These two monsters have nothing to do with each other except that (a) they’re the last two monsters from Volo’s Guide to Monsters that I planned to look at and hadn’t yet, and (b) neither one is all that interesting. Although, to my surprise, the one I thought would be more interesting turned out not to be interesting at all, while the one I thought would be less interesting turned out to be a little more so. Continue reading Trapper and Girallon Tactics
You see a name like “cave fisher,” and it doesn’t register with you at first, and as you study the stat block, you come to realize that the name is almost a perfectly literal description of what the creature that bears that name does: It sits in lightless caves, casts a line, waits for a meal to come to it, then reels it in.
A relative, perhaps, of the giant spider, the cave fisher is a human-size, wall-crawling arachnid with crablike claws. A solitary predator, with double proficiency in Stealth, the cave fisher is pretty dumb and inflexible, but it has one good trick up its sleeve: an extremely strong, extremely sticky filament that it can use to yank victims toward it from as much as 60 feet away. Coincidentally, I’m sure, 60 feet is the most common radius of darkvision, which means that if the cave fisher positions itself just right, it can lie in wait just beyond the ability of any prey, even prey with darkvision, to spot it. Even if it must lurk closer, expertise in Stealth plus disadvantage on targets’ Perception checks is a strong combo.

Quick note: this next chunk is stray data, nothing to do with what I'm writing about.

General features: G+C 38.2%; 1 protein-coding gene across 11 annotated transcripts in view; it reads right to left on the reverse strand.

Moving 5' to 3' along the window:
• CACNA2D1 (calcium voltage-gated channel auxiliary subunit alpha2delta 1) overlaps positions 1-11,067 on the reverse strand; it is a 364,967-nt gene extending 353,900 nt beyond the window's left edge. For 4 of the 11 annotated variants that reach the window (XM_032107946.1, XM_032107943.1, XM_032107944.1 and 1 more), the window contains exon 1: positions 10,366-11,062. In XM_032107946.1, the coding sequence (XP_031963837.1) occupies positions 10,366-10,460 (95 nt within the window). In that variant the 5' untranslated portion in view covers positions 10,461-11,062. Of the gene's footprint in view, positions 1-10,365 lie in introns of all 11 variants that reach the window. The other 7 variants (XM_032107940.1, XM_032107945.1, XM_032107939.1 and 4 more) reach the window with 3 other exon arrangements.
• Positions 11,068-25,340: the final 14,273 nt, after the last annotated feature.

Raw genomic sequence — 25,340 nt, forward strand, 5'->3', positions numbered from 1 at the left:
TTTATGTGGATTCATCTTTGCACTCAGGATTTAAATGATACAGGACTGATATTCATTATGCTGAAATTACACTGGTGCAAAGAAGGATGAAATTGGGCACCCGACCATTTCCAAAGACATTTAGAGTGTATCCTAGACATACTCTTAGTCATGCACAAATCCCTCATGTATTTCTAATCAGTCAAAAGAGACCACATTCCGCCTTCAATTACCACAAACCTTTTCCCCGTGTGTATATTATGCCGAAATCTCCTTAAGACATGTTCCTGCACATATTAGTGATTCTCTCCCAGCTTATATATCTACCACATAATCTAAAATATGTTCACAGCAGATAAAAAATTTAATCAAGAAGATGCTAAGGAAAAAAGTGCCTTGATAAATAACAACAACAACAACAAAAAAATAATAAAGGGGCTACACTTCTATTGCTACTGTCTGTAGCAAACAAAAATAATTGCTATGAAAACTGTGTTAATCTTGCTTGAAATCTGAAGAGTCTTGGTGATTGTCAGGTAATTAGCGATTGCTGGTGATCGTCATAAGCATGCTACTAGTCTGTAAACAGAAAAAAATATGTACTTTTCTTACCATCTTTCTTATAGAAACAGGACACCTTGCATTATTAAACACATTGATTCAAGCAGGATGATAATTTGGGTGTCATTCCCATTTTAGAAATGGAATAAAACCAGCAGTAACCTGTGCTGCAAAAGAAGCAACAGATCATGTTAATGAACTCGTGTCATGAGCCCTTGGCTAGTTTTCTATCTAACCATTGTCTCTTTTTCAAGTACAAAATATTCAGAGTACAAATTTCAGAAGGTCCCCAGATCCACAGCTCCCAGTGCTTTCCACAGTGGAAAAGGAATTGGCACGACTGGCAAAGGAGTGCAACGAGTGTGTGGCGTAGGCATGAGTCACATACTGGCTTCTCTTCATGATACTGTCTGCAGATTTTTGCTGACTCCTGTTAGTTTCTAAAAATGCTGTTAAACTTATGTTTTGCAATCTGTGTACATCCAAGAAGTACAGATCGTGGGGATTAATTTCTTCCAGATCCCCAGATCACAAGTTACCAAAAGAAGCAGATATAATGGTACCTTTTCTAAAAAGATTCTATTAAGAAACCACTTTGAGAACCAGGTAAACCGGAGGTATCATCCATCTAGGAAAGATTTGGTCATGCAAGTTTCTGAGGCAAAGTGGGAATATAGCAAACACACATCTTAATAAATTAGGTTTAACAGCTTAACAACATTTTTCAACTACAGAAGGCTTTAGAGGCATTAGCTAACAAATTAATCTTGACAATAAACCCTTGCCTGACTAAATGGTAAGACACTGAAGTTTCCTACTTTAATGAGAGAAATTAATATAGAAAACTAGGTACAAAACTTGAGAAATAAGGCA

On top of that, it has Spider Climb, which allows it to move freely along walls and even across ceilings. This allows it to pull the dirtiest of tricks: hiding on the ceiling, then yanking its prey up to it, where if said prey manages to wriggle free of the cave fisher’s sticky strand, it has nowhere to go but straight down. Continue reading Cave Fisher Tactics
The tlincalli (the name appears to be completely invented, not based in myth, but it looks Nahuatl to me, so I’m going to pronounce it
tlhin-ky-yee—nope! That’s a Spanish pronunciation. As reader Victor R. points out, in Nahuatl, each l is pronounced as a separate l, so it’s tlhin-KAHL-lee) is a centaur-like monstrosity with a humanoid torso topping a scorpioid body. Based on the illustration in Volo’s Guide to Monsters, its face is pretty awful as well, although details are hard to make out.
With very high Strength and Constitution and merely above-average Dexterity, tlincallis are brutes, unafraid of direct melee confrontation. Their Intelligence is below humanoid average, though not animal-level, while their Wisdom is above average, allowing them to pick out promising prey—the old, the young, the weak, the isolated and the oblivious—as well as to realize when a particularly dangerous opponent needs to be taken out.
The combination of proficiency in Perception and Stealth is indicative of an ambush attacker; proficiency in Survival adds the ability to track, which is consistent with the flavor text’s characterization of them as nomadic hunters. Tlincallis hot on the trail of desirable prey will pursue it aggressively until either they bag it or it fights back forcefully enough to deter them.
Shadow mastiffs are a nasty quasi-canine predators from the Shadowfell, valued as watchbeasts and hunting companions by the kinds of entities that would rather employ a monster for such purposes than pick up a nice puppy from the pound. Packs of them sometimes slip across the boundary between the Shadowfell and the material plane, roving and hunting for the joy of it.